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Breastfeeding and HIV transmission in the developing world: past, present, future

Rollins, Nigel; Coovadia, Hoosen M.

Current Opinion in HIV and AIDS: September 2013 - Volume 8 - Issue 5 - p 467–473
doi: 10.1097/COH.0b013e3283632ba2

Purpose of review In the past 5 years, research has identified antiretroviral drug interventions that significantly reduce HIV transmission through breastfeeding. This evidence is reflected in WHO guidelines that now recommend national health authorities to adopt a public health approach for HIV and infant feeding, namely to promote and support a single infant feeding practice to all HIV-infected mothers. In most developing countries where diarrhoea, pneumonia and malnutrition are common causes of infant mortality, this means breastfeeding and providing antiretroviral drugs. Scaling-up these approaches is essential to eliminate new paediatric infections and to improve maternal health. The review examined knowledge and implementation of these interventions, and considered areas for future research.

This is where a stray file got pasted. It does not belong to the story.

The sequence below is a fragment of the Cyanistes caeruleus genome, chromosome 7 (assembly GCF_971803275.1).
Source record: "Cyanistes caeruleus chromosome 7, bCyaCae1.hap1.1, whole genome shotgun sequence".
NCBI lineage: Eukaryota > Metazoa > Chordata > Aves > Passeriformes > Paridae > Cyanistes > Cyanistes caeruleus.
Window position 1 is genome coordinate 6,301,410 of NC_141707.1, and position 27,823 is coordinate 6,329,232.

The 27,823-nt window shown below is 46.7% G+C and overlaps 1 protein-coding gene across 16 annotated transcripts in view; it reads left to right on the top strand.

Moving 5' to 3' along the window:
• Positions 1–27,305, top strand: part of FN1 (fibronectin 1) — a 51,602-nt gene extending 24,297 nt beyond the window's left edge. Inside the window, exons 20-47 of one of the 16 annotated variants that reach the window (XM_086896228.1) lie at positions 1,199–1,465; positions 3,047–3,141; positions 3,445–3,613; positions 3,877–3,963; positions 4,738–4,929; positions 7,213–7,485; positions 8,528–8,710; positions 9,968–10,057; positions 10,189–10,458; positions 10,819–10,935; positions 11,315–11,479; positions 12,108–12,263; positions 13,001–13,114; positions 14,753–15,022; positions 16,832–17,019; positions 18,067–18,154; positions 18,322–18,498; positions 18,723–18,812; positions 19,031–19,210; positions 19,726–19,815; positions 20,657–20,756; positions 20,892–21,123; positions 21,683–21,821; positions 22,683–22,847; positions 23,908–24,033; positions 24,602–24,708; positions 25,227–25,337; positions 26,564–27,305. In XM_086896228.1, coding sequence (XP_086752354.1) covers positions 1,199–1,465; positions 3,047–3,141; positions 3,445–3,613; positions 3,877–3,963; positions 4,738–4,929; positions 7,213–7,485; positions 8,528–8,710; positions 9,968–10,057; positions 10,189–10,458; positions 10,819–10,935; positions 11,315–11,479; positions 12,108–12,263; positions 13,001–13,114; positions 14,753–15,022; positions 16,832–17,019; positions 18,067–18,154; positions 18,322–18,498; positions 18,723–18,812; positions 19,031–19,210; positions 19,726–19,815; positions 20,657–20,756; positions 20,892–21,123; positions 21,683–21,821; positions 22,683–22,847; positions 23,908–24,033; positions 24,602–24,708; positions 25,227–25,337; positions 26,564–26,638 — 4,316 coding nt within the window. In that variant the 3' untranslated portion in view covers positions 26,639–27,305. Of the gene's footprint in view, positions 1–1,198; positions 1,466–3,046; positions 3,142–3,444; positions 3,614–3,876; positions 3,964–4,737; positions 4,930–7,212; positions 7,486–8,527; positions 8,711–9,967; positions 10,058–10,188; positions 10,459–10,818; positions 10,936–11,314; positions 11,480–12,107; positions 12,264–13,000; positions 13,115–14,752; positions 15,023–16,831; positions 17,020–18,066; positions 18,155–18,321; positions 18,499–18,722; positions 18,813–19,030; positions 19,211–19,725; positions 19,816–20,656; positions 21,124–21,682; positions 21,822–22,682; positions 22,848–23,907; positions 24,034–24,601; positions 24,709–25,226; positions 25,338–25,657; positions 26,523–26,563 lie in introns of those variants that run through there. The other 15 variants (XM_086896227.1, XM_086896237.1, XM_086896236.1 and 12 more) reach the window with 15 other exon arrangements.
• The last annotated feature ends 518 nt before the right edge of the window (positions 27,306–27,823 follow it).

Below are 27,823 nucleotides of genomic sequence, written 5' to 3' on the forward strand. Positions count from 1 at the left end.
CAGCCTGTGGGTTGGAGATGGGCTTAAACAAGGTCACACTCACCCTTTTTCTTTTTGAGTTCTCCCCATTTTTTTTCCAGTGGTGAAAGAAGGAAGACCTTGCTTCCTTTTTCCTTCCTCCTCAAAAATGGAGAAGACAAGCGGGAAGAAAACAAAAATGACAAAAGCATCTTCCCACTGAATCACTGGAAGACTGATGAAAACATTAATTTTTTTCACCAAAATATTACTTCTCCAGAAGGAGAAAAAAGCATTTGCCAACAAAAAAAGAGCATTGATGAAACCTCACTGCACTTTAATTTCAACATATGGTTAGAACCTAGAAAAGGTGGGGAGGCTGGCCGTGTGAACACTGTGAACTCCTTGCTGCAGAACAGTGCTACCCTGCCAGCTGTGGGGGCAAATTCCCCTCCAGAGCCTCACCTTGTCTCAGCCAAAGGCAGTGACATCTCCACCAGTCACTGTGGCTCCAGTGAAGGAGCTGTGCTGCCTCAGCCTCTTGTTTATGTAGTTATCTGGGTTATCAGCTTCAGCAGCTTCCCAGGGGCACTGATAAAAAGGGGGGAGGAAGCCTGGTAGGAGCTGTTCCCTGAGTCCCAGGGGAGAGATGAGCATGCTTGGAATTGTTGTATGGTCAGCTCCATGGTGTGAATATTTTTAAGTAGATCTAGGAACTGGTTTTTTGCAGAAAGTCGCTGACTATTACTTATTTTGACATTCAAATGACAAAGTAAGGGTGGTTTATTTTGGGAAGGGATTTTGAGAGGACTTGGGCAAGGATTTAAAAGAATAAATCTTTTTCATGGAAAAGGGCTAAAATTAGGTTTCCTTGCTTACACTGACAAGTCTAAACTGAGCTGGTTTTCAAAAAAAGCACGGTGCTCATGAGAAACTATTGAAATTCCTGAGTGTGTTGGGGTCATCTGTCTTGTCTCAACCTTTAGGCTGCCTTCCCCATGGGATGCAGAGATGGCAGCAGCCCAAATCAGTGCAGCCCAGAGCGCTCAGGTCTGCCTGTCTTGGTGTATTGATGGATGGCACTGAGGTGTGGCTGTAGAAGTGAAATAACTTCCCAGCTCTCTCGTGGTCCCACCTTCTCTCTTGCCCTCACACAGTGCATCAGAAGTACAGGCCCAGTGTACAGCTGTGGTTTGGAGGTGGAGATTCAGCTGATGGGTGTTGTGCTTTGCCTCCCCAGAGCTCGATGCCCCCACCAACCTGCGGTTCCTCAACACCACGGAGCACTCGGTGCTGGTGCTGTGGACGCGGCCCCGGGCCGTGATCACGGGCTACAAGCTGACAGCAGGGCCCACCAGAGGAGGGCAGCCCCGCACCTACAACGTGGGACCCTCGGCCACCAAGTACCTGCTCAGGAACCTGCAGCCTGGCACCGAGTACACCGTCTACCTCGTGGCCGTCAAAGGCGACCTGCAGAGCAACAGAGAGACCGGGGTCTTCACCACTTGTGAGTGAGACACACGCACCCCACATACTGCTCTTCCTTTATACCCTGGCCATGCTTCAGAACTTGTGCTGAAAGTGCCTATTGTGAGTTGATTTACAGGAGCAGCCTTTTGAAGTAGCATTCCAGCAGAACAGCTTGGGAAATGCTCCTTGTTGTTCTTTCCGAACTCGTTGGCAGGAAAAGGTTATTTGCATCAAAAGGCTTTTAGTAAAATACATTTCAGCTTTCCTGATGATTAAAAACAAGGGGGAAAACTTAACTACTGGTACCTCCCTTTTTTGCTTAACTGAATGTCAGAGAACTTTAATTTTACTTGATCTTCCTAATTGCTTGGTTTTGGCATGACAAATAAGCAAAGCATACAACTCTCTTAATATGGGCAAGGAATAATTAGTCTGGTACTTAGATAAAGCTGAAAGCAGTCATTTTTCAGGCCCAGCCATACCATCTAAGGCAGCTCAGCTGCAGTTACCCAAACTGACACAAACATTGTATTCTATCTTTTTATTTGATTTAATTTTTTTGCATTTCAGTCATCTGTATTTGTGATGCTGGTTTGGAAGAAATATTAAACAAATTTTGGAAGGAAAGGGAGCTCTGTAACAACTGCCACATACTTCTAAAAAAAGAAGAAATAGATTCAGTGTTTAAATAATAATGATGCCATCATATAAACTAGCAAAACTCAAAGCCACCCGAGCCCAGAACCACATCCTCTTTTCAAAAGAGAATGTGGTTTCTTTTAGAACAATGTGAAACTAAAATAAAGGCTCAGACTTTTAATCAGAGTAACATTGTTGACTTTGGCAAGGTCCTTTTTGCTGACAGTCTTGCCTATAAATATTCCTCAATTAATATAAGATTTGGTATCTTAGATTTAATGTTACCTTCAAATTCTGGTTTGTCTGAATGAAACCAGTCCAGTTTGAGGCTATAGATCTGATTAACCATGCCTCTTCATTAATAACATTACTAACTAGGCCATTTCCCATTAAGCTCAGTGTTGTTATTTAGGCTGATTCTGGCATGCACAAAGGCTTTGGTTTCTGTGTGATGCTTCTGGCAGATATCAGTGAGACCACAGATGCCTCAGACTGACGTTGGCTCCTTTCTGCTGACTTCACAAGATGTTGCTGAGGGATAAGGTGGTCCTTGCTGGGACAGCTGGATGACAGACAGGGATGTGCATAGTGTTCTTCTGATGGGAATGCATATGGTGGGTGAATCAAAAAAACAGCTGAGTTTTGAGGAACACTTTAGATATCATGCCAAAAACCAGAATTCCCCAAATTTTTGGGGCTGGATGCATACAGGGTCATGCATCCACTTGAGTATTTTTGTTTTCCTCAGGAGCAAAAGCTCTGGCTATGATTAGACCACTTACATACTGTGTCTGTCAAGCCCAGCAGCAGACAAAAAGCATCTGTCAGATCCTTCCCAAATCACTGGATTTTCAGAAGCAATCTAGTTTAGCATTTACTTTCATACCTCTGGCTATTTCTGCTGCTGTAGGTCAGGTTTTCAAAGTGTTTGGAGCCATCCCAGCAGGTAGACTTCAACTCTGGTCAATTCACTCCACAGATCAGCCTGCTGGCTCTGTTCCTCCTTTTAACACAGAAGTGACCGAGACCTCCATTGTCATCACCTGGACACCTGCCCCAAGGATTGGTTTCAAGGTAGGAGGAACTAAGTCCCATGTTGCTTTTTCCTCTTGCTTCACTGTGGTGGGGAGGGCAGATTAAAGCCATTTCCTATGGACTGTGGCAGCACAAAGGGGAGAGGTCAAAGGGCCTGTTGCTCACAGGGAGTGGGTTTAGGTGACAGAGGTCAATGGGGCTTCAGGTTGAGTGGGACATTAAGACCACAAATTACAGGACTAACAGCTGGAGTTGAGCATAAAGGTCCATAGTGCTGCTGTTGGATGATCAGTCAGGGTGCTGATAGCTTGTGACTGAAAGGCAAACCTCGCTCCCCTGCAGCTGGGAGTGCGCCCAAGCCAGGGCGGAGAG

Recent findings Most recent reports focus on approaches for resolving implementation challenges rather than investigating new clinical interventions. Wherever WHO guidelines have been implemented, significant reductions in HIV transmission and improved survival are reported. Health system inefficiencies and social barriers continue to impede progress. A limited number of studies examined mechanisms of transmission and how breastmilk and viral factors influence these processes.

Summary The findings of recent research should give confidence to health workers and policy makers that major improvements in HIV-related child and maternal mortality are attainable and justify intensified efforts.

aWorld Health Organization, Geneva, Switzerland

bUniversity of KwaZulu-Natal, Durban, South Africa

cUniversity of the Witwatersrand, Johannesburg, South Africa

Correspondence to Nigel Rollins, Department of Maternal, Newborn, Child and Adolescent Health, World Health Organization, Avenue Appia 20, Geneva 1211, Switzerland. Tel: +41 022 791 4624; fax: +41 022 791 4853; e-mail:

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